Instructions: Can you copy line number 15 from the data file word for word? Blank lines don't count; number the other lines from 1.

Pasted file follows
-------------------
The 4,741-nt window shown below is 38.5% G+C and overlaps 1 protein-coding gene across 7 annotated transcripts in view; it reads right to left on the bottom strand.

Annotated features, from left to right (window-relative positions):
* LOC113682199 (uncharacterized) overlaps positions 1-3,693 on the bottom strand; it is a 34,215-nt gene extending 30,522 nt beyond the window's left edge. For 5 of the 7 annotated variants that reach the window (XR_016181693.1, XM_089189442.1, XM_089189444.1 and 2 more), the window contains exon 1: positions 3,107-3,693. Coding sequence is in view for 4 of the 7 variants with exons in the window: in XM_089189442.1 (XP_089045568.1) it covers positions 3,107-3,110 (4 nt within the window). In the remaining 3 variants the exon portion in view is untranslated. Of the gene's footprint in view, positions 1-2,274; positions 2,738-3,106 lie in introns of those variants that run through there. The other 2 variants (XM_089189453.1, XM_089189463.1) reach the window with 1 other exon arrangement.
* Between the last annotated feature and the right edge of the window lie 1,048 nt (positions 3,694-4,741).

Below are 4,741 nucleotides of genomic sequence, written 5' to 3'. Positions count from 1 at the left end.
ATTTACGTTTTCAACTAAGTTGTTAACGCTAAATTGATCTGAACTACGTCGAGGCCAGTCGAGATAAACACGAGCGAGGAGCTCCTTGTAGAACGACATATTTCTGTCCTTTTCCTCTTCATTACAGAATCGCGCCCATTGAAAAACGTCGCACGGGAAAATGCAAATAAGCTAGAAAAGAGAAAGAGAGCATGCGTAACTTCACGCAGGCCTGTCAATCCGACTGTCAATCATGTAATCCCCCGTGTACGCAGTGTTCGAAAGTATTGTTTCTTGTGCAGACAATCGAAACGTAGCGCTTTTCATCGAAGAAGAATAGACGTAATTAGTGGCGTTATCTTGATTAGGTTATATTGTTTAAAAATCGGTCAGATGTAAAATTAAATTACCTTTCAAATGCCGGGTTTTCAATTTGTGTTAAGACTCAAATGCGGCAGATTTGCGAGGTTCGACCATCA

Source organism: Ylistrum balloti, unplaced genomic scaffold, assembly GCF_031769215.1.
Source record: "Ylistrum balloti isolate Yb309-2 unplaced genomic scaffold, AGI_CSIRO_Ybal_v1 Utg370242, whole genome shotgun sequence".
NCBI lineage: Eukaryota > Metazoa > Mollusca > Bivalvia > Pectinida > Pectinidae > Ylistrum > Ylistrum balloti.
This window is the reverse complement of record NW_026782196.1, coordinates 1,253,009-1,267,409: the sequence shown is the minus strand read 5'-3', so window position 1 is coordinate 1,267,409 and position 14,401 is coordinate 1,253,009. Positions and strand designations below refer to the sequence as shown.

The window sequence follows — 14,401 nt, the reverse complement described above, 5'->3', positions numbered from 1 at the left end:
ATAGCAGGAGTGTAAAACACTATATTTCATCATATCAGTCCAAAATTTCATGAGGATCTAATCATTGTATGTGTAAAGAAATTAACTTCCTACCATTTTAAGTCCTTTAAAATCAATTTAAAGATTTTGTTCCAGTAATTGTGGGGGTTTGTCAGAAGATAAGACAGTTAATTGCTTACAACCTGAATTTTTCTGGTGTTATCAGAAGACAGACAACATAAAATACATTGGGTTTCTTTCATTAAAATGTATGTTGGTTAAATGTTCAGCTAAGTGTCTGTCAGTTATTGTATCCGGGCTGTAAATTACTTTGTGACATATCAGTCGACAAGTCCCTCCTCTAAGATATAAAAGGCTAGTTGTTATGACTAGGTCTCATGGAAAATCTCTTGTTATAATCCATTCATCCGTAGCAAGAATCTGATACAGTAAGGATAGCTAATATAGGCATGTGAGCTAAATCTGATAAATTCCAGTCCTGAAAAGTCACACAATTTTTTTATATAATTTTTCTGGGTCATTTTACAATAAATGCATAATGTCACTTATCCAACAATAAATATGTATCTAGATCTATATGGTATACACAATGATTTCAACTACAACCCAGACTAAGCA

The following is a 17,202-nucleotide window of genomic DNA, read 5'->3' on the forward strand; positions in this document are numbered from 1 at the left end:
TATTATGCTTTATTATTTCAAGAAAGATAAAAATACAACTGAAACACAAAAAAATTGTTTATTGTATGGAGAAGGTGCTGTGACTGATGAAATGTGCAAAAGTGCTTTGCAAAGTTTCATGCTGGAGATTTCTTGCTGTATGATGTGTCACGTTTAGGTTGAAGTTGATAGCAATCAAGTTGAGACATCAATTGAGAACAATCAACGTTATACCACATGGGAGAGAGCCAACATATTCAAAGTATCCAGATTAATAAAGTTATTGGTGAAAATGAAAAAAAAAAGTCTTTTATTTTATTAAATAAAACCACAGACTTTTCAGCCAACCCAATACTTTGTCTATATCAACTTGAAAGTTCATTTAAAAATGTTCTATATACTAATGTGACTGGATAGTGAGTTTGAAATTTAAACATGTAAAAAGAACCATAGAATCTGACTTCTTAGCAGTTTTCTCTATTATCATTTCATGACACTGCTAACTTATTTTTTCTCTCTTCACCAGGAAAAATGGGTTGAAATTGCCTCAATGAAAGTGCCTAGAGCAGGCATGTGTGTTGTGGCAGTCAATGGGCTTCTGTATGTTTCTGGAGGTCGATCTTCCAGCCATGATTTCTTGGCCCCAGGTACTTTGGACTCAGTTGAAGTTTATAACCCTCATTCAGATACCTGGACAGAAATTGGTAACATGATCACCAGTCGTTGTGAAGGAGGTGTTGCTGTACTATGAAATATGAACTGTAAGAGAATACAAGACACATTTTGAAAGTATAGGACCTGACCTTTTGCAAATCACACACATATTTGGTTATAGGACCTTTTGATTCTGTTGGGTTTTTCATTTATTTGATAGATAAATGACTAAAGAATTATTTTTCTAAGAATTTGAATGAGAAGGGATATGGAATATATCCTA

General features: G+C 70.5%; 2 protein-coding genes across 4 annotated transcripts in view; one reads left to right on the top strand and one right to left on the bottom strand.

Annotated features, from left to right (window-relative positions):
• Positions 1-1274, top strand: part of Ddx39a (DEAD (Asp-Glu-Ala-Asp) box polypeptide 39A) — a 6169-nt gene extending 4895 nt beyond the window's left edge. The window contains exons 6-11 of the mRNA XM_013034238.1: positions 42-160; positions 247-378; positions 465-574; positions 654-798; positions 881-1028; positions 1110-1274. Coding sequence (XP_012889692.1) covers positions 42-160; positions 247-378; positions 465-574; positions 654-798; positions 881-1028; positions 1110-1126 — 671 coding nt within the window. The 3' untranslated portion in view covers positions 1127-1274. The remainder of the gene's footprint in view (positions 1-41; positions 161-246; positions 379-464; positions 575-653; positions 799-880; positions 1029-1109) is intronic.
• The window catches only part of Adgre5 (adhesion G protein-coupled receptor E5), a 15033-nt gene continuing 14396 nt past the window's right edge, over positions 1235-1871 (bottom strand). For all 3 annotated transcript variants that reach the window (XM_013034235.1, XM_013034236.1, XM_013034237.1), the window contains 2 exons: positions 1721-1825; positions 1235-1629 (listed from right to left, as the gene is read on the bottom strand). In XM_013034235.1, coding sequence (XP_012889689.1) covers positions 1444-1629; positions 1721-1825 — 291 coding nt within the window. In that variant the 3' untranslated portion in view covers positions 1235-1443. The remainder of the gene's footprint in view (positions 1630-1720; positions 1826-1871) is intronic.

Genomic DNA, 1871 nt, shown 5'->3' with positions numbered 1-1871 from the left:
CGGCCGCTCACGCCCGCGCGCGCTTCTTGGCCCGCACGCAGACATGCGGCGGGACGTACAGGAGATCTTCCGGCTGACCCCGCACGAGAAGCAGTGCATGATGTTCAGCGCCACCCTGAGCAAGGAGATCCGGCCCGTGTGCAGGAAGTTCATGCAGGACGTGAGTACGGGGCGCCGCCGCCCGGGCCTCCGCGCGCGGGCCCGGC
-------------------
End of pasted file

General features: G+C 70.5%; 2 protein-coding genes across 4 annotated transcripts in view; one reads left to right on the top strand and one right to left on the bottom strand.